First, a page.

There is substantial empirical and climatological evidence that precipitation extremes have become more extreme during the twentieth century, and that this trend is likely to continue as global warming becomes more intense. However, understanding these issues is limited by a fundamental issue of spatial scaling: most evidence of past trends comes from rain gauge data, whereas trends into the future are produced by climate models, which rely on gridded aggregates. To study this further, we fit the Generalized Extreme Value (GEV) distribution to the right tail of the distribution of both rain gauge and gridded events. The results of this modeling exercise confirm that return values computed from rain gauge data are typically higher than those computed from gridded data; however, the size of the difference is somewhat surprising, with the rain gauge data exhibiting return values sometimes two or three times that of the gridded data. The main contribution of this paper is the development of a family of regression relationships between the two sets of return values that also take spatial variations into account. Based on these results, we now believe it is possible to project future changes in precipitation extremes at the point-location level based on results from climate models.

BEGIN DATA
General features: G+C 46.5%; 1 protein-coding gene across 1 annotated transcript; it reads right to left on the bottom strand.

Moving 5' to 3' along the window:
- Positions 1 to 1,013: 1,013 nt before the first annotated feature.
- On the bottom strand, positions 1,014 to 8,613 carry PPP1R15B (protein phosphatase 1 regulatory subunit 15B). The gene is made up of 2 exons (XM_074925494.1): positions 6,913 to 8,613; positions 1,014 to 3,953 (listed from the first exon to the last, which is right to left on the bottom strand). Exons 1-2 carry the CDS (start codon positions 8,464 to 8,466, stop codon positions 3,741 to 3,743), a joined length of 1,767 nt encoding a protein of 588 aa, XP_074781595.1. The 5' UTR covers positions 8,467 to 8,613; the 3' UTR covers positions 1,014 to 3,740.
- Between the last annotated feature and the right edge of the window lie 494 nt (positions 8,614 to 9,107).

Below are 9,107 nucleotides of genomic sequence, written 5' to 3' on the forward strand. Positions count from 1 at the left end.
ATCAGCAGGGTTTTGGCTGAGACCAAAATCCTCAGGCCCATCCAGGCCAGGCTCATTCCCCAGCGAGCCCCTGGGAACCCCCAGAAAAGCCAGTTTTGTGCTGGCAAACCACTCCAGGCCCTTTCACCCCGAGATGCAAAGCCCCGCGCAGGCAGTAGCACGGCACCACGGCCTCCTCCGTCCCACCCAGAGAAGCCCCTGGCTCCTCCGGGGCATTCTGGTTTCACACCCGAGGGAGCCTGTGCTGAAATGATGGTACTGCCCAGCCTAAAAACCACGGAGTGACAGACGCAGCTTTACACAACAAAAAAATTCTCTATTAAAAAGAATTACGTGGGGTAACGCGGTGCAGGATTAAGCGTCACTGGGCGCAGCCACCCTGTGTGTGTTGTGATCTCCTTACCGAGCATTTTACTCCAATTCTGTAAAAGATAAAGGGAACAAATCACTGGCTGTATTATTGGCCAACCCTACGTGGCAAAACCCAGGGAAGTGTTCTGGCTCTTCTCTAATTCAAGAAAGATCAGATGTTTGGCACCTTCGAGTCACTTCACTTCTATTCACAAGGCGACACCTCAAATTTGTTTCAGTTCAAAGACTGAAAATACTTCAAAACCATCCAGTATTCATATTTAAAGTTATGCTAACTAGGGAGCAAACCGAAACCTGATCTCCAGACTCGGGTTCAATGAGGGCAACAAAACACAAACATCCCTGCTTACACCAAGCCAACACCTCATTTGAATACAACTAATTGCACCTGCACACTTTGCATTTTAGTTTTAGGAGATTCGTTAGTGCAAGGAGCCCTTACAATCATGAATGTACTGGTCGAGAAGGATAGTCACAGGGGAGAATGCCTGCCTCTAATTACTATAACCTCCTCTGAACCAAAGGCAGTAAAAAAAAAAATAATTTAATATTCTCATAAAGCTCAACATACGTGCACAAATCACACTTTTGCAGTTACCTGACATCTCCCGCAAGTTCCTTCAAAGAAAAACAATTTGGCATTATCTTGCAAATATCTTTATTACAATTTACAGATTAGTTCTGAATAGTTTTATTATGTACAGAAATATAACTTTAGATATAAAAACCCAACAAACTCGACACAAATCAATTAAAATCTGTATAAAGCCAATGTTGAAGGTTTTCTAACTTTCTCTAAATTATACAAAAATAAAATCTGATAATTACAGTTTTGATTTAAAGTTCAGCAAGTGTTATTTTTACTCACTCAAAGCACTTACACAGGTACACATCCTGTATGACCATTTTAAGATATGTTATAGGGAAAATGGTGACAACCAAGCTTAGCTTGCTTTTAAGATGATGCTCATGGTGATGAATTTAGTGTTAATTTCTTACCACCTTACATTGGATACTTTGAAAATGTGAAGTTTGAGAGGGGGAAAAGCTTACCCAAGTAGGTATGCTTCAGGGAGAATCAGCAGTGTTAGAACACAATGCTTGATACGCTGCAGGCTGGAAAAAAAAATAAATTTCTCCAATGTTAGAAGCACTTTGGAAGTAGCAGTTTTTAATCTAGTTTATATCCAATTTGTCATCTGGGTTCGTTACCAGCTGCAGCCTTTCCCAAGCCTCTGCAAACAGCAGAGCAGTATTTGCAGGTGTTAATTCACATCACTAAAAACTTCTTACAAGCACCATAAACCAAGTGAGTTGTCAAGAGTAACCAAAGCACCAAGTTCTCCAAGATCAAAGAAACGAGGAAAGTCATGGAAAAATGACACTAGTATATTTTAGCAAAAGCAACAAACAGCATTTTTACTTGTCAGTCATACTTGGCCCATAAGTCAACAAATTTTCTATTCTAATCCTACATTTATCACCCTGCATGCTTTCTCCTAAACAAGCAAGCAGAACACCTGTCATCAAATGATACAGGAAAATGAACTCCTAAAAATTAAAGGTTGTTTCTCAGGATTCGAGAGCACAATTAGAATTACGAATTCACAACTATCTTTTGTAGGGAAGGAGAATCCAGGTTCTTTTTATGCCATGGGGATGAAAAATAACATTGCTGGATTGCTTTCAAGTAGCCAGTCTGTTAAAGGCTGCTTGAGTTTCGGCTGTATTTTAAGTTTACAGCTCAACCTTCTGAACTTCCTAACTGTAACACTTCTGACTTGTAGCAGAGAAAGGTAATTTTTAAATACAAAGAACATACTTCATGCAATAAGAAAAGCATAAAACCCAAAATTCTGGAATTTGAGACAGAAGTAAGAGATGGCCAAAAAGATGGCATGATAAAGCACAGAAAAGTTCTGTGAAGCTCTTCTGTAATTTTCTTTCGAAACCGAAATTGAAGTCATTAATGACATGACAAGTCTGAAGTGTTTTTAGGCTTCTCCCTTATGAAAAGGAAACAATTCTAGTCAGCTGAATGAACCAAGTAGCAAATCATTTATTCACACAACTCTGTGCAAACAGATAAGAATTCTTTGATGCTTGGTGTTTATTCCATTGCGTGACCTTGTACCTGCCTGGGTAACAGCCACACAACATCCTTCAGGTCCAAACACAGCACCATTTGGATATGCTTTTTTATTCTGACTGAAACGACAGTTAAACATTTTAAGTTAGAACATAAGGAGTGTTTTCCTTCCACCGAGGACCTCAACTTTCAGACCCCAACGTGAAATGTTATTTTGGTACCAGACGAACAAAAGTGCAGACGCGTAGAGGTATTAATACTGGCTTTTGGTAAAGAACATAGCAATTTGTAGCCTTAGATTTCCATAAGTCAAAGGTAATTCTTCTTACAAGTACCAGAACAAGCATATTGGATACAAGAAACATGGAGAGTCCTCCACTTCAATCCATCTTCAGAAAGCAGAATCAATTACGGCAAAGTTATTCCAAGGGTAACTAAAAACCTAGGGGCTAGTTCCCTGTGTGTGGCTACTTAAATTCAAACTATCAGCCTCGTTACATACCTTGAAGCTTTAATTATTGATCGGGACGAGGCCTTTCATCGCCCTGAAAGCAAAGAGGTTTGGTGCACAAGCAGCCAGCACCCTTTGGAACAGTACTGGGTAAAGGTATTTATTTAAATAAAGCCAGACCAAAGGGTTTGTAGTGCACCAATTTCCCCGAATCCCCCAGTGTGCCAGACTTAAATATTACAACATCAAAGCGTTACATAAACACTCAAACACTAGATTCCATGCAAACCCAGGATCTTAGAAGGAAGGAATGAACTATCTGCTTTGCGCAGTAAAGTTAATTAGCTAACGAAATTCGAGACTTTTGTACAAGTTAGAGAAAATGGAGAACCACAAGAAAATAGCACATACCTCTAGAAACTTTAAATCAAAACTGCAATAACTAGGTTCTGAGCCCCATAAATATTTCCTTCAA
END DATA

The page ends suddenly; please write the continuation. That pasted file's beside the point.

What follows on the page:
"Downscaling extremes: A comparison of extreme value distributions in point-source and gridded precipitation data." Ann. Appl. Stat. 4 (1) 484 - 502, March 2010. https://doi.org/10.1214/09-AOAS287